Paul Pillar clarifies the emoluments clause in a recent edition of the Lobe Log:

The emoluments clause is part of a broader prohibition in the Constitution (in Article I, Section 9) that bars the granting of any title of nobility and the acceptance “of any present, Office, Emolument, or Title, of any kind whatever, from any King, Prince, or foreign State.” Emolument may be an eighteenth-century word that is not in many active vocabularies in the twenty-first century, but the concern about the effects of flattery and favor are at least as relevant today as they were when the Constitution was written. In fact, with the current president, the concern is more relevant than ever.

According to an article in the Los Angeles Times on June 12, legal action by state officials challenging Trump's flouting of the emoluments clause is now being undertaken.


naomikleinbookcover 1Now is the time to double up efforts to achieve ideals of justice. (Photo: Haymarket Books)

The title of Naomi Klein's book released today -- and available from Truthout by clicking here -- is No Is Not Enough: Resisting Trump's Shock Politics and Winning the World We Need. Although Klein spends the first part of her book detailing the appalling rise of Trump as an outgrowth of neoliberalism and branding trends over the past few decades, she also offers strategies for "reverse shock." This turns her theory of "the shock doctrine"-- the use of crises to advance ultra-capitalist economics and government -- on its head. What she suggests is that a shock-response strategy can also offer the opportunity for positive radical change.

As Klein exhorts in the conclusion to No Is Not Enough,

With this elevation of the basest figures to the most exalted of positions, the culture of maximum extraction, of endless grabbing and disposing, has reached some kind of breaking point. Clearly, it is the culture itself that must be confronted now, and not only policy by policy, but at the root.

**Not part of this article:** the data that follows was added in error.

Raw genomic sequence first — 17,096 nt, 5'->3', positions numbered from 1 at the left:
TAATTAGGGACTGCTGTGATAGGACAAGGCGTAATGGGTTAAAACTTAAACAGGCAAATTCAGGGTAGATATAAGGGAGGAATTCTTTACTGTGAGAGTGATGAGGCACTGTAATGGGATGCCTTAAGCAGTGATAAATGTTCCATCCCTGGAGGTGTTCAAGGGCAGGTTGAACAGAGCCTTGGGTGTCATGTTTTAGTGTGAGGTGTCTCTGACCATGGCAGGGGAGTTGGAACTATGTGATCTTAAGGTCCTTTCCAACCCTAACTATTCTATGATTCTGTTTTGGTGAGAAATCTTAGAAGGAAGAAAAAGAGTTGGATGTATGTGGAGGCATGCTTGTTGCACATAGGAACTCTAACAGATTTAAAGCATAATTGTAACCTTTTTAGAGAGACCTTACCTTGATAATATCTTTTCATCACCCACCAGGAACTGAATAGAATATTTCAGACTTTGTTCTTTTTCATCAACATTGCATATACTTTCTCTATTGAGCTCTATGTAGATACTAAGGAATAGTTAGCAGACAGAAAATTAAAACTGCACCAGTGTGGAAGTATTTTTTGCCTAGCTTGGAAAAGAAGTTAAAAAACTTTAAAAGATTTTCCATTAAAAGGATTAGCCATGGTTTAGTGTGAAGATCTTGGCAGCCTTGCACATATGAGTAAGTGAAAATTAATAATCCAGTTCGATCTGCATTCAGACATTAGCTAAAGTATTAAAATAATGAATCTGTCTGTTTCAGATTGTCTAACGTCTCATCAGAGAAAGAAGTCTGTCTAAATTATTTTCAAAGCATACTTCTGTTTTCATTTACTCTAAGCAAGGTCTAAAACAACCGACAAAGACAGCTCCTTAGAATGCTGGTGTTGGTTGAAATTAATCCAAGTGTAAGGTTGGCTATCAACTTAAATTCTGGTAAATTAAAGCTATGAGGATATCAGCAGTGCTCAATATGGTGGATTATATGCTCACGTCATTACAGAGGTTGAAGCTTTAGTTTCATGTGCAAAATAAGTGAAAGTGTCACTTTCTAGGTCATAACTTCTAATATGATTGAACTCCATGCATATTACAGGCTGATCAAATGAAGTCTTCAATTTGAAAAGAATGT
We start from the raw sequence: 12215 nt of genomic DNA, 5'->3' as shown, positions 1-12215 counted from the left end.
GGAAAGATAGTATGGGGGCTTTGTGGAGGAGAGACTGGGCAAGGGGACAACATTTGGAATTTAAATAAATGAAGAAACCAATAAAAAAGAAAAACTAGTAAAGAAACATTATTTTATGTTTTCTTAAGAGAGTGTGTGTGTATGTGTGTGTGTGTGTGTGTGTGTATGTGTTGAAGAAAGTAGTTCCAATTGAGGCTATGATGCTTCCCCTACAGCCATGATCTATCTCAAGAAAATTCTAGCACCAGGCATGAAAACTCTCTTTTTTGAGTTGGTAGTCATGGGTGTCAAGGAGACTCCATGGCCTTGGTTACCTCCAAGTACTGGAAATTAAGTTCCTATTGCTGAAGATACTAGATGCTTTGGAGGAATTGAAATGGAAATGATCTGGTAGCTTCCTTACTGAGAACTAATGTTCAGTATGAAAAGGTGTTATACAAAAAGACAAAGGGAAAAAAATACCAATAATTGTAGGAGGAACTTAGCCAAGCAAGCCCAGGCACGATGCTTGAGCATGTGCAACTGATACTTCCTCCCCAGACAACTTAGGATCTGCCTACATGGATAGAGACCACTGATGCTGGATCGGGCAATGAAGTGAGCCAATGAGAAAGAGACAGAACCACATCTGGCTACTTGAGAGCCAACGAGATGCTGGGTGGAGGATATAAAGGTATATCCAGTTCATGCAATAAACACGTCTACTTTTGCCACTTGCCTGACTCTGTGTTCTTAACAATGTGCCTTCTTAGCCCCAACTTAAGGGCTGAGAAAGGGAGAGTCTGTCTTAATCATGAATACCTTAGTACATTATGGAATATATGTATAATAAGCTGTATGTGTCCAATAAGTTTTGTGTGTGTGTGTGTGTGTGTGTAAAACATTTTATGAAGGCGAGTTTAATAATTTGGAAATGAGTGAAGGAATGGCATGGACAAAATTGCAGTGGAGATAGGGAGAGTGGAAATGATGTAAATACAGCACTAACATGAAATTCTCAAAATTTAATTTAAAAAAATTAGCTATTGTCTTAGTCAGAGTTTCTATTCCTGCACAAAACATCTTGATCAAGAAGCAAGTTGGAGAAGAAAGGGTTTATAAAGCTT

Indeed, radical is defined as "of or going to the root." Klein argues that there is potentially a window of opportunity to break through "the shock doctrine" and adopt transformative progressive policies as neoliberal excesses teeter and perhaps collapse.


acha300Are the Republicans about to self-destruct on health care insurance? (Photo: CommScope)

Republicans in Congress and the Trump administration have boxed themselves into a corner on health care. Whatever they do, they will be blamed for inevitable increases in costs of health care, growing instability of health care markets, and escalating public backlash over their policies or lack thereof.

President Trump and congressional Republicans are not on the same page. Trump has found health care to be more complicated than he ever imagined, revealing his ignorance of the issues, but keeps pressuring Congress to pass a repeal and replace the ACA on an urgent basis, with little awareness of what that might entail. As he tries to assure us that the GOP’s resulting “plan” will bring access to care to everyone, at lower cost, and be “amazing,” Republicans in the Senate are coming to grips with what to do with the narrowly passed House bill, the American Health Care Act (AHCA), which after receiving it, they vowed to start again from scratch.

Republicans have four basic choices at this point, none of them good.